When Joshua Baron works delivering food for a local delicatessen, the customers wouldn’t guess that the man handing them their delectable fare is a law-school graduate. But neither the New York City resident’s undergraduate degree in International Affairs nor his law degree has translated into a career. And while he hasn’t yet passed the bar exam — and hasn’t tried in recent years — he still is qualified to work as a paralegal or in compliance. But not only are employers reluctant to hire attorneys for paralegal positions (they worry that they’ll become licensed and resign), says Baron, “There’s a glut of lawyers.”
While Baron is now pursuing entrepreneurial endeavors and thus no longer pounds the pavement for work as some might, his story is not unique. As the Center for College Affordability and Productivity (CCAP) tells us in “From Wall Street to Wal-Mart: Why College Graduates Are Not Getting Good Jobs,”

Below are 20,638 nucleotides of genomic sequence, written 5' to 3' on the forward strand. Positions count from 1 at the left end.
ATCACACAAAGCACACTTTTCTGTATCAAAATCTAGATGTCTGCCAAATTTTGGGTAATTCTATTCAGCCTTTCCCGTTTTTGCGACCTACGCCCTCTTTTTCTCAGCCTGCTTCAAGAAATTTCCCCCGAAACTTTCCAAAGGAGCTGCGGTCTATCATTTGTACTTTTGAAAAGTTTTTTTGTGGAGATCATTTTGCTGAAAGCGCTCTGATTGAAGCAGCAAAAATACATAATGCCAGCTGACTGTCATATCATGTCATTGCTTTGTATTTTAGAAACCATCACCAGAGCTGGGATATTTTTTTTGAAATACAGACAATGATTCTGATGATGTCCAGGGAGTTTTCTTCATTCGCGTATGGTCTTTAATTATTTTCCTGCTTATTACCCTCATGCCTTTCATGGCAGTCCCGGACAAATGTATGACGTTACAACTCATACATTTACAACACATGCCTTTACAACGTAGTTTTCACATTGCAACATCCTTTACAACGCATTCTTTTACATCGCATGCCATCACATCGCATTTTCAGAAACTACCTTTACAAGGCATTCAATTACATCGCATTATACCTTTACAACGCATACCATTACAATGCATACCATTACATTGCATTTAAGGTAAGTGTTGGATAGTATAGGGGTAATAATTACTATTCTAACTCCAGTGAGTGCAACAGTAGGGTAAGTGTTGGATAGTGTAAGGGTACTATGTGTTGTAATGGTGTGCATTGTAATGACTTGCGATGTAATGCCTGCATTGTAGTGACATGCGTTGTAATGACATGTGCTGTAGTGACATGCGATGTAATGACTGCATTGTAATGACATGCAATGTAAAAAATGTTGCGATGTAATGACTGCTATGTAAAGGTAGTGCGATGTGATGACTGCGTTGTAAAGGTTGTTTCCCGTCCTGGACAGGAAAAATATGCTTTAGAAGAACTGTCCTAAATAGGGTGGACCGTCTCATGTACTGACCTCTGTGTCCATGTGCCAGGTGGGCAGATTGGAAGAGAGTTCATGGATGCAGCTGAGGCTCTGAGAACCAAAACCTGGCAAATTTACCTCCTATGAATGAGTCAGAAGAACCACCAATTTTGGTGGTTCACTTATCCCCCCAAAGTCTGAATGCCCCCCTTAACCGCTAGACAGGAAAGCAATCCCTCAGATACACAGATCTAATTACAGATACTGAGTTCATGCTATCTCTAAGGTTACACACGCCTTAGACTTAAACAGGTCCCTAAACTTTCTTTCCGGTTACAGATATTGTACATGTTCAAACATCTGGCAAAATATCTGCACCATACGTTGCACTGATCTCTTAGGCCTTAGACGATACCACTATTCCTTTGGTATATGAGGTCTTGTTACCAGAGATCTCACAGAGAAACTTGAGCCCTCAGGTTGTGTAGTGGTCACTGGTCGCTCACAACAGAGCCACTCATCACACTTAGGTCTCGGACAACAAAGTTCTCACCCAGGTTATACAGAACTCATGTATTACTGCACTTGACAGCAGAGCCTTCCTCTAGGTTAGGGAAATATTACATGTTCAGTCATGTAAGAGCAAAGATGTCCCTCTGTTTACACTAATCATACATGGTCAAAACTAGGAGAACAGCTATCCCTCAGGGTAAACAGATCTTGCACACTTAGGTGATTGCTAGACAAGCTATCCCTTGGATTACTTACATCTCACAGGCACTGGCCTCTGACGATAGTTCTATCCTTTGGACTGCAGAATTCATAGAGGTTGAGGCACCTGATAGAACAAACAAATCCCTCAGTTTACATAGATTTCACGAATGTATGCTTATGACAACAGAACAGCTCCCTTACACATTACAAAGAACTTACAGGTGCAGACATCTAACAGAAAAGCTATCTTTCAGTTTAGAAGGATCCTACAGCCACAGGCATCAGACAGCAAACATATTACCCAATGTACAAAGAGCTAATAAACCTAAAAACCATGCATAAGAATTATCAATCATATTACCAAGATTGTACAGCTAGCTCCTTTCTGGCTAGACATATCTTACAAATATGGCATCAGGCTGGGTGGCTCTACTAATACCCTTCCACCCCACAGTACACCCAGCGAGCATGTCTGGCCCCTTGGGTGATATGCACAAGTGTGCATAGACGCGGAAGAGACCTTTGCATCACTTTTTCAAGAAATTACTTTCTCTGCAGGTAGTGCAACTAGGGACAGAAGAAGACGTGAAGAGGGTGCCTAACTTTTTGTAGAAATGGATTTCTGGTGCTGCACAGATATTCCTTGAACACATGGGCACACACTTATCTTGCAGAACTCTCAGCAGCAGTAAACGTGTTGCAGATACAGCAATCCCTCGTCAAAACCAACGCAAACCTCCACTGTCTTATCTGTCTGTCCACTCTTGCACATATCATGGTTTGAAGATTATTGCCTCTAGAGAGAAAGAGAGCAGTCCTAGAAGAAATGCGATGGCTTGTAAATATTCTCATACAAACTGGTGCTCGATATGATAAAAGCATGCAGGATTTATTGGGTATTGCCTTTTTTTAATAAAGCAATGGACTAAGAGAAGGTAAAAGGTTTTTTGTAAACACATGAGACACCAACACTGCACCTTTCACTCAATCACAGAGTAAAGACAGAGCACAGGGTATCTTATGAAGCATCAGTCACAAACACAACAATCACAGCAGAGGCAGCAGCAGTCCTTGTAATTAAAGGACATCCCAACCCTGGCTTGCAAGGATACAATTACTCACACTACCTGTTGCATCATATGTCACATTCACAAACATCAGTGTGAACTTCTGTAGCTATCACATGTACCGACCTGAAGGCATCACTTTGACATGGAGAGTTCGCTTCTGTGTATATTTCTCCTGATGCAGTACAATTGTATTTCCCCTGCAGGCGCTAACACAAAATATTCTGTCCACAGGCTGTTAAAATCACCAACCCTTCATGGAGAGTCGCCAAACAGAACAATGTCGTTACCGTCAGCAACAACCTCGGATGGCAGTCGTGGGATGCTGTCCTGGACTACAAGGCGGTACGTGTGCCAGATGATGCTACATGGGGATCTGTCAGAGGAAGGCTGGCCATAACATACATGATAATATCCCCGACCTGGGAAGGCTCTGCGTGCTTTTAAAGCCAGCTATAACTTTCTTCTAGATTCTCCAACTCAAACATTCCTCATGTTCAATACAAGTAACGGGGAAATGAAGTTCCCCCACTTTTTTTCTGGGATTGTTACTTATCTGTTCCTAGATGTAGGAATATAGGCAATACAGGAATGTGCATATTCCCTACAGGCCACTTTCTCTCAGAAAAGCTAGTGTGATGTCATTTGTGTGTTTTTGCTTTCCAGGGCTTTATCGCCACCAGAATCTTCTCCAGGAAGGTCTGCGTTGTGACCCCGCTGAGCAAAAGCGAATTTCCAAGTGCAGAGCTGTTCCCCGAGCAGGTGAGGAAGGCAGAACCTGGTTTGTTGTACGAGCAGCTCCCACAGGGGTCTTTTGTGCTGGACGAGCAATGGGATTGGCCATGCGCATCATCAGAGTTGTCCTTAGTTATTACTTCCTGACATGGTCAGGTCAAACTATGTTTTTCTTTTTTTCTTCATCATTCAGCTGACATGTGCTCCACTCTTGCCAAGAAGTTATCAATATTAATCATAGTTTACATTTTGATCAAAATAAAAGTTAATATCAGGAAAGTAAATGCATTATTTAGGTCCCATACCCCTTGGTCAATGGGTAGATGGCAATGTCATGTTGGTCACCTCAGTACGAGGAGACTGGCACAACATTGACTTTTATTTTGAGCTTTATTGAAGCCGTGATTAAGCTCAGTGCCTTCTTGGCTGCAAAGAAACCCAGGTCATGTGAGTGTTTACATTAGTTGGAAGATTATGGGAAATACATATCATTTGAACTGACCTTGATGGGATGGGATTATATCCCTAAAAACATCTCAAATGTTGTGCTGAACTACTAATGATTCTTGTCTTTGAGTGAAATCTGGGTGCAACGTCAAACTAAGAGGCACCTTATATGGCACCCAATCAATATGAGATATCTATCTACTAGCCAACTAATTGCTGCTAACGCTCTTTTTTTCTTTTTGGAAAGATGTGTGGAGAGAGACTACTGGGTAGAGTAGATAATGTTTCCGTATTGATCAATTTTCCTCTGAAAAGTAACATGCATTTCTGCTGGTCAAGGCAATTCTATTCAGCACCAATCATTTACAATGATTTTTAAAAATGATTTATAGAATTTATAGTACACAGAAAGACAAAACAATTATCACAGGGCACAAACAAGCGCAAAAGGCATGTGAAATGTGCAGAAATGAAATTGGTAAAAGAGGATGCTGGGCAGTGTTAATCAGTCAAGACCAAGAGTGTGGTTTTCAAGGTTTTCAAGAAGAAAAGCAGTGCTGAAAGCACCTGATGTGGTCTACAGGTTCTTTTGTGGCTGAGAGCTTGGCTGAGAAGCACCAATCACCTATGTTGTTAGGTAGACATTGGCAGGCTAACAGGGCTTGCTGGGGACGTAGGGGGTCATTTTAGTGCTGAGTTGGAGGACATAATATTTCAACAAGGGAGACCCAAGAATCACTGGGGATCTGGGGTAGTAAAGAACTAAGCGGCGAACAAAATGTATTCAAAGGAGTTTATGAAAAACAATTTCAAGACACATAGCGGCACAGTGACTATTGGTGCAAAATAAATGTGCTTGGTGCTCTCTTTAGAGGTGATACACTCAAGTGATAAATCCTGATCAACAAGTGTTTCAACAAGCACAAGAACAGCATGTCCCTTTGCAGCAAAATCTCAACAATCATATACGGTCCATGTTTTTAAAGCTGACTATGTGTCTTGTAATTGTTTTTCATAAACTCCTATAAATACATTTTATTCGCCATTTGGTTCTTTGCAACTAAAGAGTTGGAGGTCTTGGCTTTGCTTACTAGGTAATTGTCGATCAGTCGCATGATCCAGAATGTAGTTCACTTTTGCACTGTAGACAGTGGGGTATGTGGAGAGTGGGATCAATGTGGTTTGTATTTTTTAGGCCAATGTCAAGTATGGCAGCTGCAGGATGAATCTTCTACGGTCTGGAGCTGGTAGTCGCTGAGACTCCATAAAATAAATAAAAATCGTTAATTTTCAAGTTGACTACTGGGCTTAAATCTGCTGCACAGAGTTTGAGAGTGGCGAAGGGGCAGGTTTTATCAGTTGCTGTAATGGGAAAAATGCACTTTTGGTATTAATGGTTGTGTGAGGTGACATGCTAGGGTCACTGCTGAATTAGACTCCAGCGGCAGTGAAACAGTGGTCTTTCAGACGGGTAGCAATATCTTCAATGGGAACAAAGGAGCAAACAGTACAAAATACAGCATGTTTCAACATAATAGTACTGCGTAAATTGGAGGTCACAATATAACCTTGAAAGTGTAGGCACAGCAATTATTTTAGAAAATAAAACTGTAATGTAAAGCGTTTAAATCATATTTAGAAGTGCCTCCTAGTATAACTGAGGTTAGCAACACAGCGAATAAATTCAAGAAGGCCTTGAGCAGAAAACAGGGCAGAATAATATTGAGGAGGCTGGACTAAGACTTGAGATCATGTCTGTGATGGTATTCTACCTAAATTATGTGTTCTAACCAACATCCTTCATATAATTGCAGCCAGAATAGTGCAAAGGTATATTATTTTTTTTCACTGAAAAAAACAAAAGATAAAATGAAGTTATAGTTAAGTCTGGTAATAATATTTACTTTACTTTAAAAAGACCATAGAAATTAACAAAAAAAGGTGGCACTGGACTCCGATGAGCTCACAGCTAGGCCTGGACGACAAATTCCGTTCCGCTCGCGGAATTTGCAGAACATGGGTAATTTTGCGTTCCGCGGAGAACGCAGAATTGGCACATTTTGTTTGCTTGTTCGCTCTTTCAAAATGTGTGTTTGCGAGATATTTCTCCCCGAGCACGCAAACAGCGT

Colleges and universities are turning out graduates faster than America’s labor markets are creating jobs that traditionally have been reserved for those with degrees. More than one-third of current working graduates are in jobs that do not require a degree, and the proportion appears to be rising rapidly. Many of them are better described as “underemployed” rather than “gainfully employed.” Indeed, 60 percent of the increased college graduate population between 1992 and 2008 ended up in these lower skill jobs, raising real questions about the desirability of pushing to increase the proportion of Americans attending and graduating from four year colleges and universities. This, along with other evidence on the negative relationship between government higher education spending and economic growth, suggests we may have significantly “over invested” public funds in colleges and universities.
Ticket to the Good Life?
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